Laura McLoughlin

Laura was diagnosed with chronic myeloid leukaemia at the age of 37 on World Leukaemia Day. Here, she shares her experience of a disease more common in those aged over 60.

I was diagnosed with chronic myeloid leukaemia (CML) on 4th September 2019 – World Leukaemia Day.

I first realised something was wrong when I began to feel pain that came and went in my left side. After a few months it was getting gradually worse, so I decided to pop to the GP. I was seen by a pharmacist practitioner who suspected a kidney infection, but luckily decided to do a full set of blood tests as well as a urine test.

As well as the pain in my left side, I was also losing weight and my legs were absolutely covered in bruises. I didn’t mention this to the pharmacy practitioner as I’d lost my mum six months prior, so I’d put the weight loss down to grief and the bruises down to my clumsiness. When I look back, I feel so stupid; I had no idea I was so dangerously ill, and the pain in my left side turned out to be from my spleen, which was clogged with abnormal blood cells due to the leukaemia.

I was booked in for blood tests at my GP surgery the following week. I went along on a Wednesday morning, had my bloods taken and then was told to call in seven days for the results. I was not expecting anything to show up.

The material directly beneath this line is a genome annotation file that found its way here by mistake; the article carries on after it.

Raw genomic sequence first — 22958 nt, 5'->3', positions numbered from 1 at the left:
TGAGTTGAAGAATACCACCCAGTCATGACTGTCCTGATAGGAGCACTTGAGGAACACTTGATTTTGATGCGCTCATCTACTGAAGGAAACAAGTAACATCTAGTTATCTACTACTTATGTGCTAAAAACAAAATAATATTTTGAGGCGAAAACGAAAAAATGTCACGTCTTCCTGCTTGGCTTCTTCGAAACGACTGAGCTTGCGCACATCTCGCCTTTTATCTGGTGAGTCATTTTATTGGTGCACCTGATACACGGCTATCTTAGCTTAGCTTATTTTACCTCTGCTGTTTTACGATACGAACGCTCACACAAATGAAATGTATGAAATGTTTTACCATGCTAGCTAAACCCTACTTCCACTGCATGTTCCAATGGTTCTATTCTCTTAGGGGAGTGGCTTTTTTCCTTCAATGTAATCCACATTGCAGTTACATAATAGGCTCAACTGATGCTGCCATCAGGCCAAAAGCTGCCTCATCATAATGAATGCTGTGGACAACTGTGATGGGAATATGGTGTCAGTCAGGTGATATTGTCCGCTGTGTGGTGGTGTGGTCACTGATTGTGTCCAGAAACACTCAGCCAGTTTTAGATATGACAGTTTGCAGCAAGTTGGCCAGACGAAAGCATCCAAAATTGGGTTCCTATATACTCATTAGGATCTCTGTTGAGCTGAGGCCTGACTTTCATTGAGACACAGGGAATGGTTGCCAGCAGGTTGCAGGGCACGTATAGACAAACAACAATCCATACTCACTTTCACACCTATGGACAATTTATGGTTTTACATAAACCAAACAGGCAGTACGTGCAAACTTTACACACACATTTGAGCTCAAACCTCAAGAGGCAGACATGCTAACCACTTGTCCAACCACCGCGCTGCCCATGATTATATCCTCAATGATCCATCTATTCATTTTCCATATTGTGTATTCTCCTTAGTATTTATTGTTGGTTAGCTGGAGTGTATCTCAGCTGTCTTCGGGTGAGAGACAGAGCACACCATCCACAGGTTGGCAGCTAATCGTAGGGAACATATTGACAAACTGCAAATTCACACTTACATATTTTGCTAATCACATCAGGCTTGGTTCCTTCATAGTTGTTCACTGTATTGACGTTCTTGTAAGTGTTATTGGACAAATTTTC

Six hours later I received a phone call from my GP asking me to see him that day. At that point, I knew I had cancer – I didn’t know what type, but I knew receiving this type of call usually meant one thing. I went to see my GP and he explained my white blood cell count was extremely high which could be due to a couple of different things, but the local hospital had phoned him to say they thought I had leukaemia. I was due to go on holiday to visit family in Ireland in a few days and he said not to fly as I would need to be seen at the hospital within two weeks.

This was devastating news. My father-in-law was turning 70 and we would miss the celebrations; my two daughters wouldn’t get their summer holiday, and we all wanted to see our family in Ireland. I felt scared, lost and guilty that a possible cancer diagnosis was affecting my family already. Of course, our family were hugely supportive and just wanted me to be OK.

A few days later I received an appointment to see a Haematology consultant, but it was exactly 14 days from the day my bloods had been taken so I tried to convince myself that it couldn’t possibly be leukaemia or I would have been seen sooner.

Those two weeks felt like the longest two weeks ever. I tried not to Google my symptoms but that was impossible; I knew I had so many symptoms of leukaemia, but I tried to convince myself it was something like IBS and all would be OK. My friends and family all said there was no way it was leukaemia – none of us wanted to believe it. Over the two weeks I was rapidly getting more ill. I was losing weight despite eating anything I wanted, and I was absolutely covered in bruises. I was also getting dizzy spells and palpitations which I think were due to the anxiety of the situation – being told you might have leukaemia then having the long 14-day wait was so hard to go through. It was a rollercoaster of emotions.